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Changing File and Directory Permission en masse.


Running msec on one of my Mageia Linux machines turned up a number of world-writable files. These are potential security problems, especially on a machine that faces the Internet. The obvious solution was to use chmod to remove any world writable permissions.

But there's the problem. The chmod command has a recursive directive, -R, that would work except that it would change permissions on the directories as well. After all in *NIX, all directories are files.

Thanks to my friends at TWUUG, I discovered that the find command, used with its -exec directive could accomplish what I wanted.

find /xxx -type f -exec chmod o=-w {} + ;

Breaking this down:

find - the find command itself. Depending on what files you are modifying, you may need to be root.

/xxx - the path to where the files are located.

-type f - this tells find to look for files; type d would tell it to look for directories.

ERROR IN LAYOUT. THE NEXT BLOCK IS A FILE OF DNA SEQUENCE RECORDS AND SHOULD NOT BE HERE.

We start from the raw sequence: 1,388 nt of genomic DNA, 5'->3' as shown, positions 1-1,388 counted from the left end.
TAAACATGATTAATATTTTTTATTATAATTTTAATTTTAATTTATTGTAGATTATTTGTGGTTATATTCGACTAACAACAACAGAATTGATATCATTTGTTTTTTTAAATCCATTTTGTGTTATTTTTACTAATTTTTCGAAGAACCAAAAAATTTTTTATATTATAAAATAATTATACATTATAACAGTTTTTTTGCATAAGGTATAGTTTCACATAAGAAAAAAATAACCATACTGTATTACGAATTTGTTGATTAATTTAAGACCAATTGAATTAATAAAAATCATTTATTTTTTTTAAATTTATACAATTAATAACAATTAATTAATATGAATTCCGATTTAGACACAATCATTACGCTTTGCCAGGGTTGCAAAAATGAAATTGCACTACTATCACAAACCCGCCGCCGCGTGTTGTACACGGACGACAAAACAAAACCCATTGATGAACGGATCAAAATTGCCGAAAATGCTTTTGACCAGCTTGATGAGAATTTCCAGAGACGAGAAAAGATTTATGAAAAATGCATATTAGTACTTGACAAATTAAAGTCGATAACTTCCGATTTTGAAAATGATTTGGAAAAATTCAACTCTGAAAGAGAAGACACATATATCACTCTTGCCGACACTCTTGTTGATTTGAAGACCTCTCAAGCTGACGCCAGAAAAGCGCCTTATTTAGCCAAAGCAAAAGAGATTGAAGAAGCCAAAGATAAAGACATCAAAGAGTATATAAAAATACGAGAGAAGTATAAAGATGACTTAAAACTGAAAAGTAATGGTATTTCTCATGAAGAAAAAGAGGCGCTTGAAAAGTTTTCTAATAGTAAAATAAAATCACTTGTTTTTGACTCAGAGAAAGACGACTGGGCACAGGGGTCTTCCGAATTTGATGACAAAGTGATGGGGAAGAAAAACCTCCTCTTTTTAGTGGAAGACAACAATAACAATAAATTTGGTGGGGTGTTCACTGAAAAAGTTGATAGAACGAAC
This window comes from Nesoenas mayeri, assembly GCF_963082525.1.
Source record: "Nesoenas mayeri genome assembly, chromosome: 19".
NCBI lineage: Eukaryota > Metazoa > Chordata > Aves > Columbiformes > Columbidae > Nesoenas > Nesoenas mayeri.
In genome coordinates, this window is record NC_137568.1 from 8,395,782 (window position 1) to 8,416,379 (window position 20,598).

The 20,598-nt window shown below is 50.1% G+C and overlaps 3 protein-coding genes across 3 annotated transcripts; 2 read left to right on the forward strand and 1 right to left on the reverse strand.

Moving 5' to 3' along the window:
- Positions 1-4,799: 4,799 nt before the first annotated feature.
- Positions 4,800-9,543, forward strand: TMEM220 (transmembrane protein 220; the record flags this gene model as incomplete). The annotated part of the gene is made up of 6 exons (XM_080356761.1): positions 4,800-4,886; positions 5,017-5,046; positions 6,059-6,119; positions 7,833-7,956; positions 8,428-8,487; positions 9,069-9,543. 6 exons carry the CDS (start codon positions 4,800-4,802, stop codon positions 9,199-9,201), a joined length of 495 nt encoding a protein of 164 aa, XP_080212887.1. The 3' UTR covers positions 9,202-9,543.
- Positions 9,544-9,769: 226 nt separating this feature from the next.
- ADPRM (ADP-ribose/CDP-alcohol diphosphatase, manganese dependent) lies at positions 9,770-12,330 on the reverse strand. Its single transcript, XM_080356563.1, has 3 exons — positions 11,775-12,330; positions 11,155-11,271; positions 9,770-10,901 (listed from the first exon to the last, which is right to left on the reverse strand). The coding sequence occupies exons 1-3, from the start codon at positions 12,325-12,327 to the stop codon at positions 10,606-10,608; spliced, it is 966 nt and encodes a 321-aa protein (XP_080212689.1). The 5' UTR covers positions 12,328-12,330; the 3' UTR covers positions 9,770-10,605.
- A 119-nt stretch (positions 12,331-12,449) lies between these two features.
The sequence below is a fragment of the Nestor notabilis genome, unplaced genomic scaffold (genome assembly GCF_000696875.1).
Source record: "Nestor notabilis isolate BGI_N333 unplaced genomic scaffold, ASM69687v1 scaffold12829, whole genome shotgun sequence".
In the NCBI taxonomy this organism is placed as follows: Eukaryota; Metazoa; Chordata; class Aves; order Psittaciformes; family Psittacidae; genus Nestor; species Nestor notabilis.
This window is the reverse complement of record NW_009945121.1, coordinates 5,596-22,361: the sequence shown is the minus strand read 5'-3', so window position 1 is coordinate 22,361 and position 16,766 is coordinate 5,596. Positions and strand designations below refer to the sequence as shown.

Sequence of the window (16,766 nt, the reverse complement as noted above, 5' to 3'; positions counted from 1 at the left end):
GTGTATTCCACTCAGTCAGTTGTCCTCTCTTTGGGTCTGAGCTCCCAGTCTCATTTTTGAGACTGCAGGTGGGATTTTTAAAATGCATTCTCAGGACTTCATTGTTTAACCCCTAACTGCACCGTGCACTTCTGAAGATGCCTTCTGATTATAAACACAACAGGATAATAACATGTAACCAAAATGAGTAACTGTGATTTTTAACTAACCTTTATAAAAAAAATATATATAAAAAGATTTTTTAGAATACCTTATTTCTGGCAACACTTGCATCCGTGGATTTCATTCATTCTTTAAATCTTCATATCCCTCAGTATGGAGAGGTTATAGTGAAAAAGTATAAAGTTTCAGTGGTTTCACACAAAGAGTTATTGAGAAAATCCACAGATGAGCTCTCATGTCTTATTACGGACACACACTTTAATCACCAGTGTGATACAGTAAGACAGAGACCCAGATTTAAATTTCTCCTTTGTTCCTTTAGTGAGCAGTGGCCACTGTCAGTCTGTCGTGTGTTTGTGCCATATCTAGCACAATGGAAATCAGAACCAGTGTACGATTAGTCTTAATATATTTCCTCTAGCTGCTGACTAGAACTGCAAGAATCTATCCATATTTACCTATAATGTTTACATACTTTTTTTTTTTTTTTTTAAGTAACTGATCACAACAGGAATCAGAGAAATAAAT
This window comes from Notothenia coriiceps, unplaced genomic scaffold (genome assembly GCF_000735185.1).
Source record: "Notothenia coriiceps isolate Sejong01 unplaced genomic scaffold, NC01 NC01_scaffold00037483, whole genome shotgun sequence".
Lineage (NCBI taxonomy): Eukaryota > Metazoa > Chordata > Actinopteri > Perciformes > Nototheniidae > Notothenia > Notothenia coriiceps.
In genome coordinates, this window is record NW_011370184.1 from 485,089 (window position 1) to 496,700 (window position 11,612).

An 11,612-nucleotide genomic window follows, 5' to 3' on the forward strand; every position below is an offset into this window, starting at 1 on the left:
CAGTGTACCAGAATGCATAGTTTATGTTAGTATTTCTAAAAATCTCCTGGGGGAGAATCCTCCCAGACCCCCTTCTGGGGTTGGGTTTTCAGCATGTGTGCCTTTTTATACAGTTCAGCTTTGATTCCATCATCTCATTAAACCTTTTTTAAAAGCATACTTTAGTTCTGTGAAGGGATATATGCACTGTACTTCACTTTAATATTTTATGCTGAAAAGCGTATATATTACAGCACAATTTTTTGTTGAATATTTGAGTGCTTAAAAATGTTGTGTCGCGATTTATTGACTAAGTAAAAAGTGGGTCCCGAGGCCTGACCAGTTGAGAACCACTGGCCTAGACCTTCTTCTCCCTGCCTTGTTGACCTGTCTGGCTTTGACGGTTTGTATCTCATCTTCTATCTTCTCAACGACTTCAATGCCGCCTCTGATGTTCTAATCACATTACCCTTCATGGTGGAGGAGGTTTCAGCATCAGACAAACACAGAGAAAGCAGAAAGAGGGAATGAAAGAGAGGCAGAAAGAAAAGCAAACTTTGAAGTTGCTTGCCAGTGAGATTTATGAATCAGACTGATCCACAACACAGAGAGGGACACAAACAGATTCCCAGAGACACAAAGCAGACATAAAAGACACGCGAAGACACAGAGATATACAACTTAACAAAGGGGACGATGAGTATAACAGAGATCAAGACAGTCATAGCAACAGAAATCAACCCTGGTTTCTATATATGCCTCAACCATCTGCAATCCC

-exec - this directive tells find to execute the command that follows, in this case:

chmod - the command that will change permissions.

o=-w - the directive to chmod that sets the permissions of others to not writable. You can use whatever incantations of permissions that you need (see man chmod).

{} + - this appends each file selected by the find command to those that chmod will act upon.

`\' - Note: these characters are used to protect the expansion started by {} from the shell. I found that not only was it unnecessary on my Mandriva system, including it would cause the command to fail. YMMV.

; - this terminates the command.

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